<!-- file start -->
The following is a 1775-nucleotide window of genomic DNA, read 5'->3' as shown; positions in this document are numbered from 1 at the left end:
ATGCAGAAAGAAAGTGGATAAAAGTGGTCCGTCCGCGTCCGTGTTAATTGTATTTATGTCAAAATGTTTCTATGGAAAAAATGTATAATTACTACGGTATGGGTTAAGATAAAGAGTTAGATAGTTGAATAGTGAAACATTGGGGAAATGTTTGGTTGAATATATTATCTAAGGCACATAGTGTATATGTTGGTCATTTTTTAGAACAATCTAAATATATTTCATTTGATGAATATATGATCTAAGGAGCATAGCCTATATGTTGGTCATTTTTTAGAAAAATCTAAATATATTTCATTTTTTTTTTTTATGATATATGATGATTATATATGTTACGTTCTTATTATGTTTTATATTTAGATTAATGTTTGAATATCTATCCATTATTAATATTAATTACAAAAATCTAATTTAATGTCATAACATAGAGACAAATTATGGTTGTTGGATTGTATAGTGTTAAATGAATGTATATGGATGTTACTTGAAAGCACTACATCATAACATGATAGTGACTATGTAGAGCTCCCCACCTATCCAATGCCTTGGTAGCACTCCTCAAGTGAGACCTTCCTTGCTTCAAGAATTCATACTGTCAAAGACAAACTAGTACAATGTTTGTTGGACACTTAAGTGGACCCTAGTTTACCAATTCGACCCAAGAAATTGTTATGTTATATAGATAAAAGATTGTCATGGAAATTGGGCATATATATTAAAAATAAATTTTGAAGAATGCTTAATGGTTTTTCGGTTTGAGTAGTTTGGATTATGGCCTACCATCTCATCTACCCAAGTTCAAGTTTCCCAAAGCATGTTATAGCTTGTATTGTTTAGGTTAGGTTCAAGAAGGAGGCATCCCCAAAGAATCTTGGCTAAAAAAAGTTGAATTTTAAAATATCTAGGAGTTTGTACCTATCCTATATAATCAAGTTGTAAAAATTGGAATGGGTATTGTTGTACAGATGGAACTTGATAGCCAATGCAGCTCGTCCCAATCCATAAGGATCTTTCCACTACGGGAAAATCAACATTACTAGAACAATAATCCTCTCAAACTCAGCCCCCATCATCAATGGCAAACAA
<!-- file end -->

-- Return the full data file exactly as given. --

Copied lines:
The following is a 1775-nucleotide window of genomic DNA, read 5'->3' as shown; positions in this document are numbered from 1 at the left end:
ATGCAGAAAGAAAGTGGATAAAAGTGGTCCGTCCGCGTCCGTGTTAATTGTATTTATGTCAAAATGTTTCTATGGAAAAAATGTATAATTACTACGGTATGGGTTAAGATAAAGAGTTAGATAGTTGAATAGTGAAACATTGGGGAAATGTTTGGTTGAATATATTATCTAAGGCACATAGTGTATATGTTGGTCATTTTTTAGAACAATCTAAATATATTTCATTTGATGAATATATGATCTAAGGAGCATAGCCTATATGTTGGTCATTTTTTAGAAAAATCTAAATATATTTCATTTTTTTTTTTTATGATATATGATGATTATATATGTTACGTTCTTATTATGTTTTATATTTAGATTAATGTTTGAATATCTATCCATTATTAATATTAATTACAAAAATCTAATTTAATGTCATAACATAGAGACAAATTATGGTTGTTGGATTGTATAGTGTTAAATGAATGTATATGGATGTTACTTGAAAGCACTACATCATAACATGATAGTGACTATGTAGAGCTCCCCACCTATCCAATGCCTTGGTAGCACTCCTCAAGTGAGACCTTCCTTGCTTCAAGAATTCATACTGTCAAAGACAAACTAGTACAATGTTTGTTGGACACTTAAGTGGACCCTAGTTTACCAATTCGACCCAAGAAATTGTTATGTTATATAGATAAAAGATTGTCATGGAAATTGGGCATATATATTAAAAATAAATTTTGAAGAATGCTTAATGGTTTTTCGGTTTGAGTAGTTTGGATTATGGCCTACCATCTCATCTACCCAAGTTCAAGTTTCCCAAAGCATGTTATAGCTTGTATTGTTTAGGTTAGGTTCAAGAAGGAGGCATCCCCAAAGAATCTTGGCTAAAAAAAGTTGAATTTTAAAATATCTAGGAGTTTGTACCTATCCTATATAATCAAGTTGTAAAAATTGGAATGGGTATTGTTGTACAGATGGAACTTGATAGCCAATGCAGCTCGTCCCAATCCATAAGGATCTTTCCACTACGGGAAAATCAACATTACTAGAACAATAATCCTCTCAAACTCAGCCCCCATCATCAATGGCAAACAA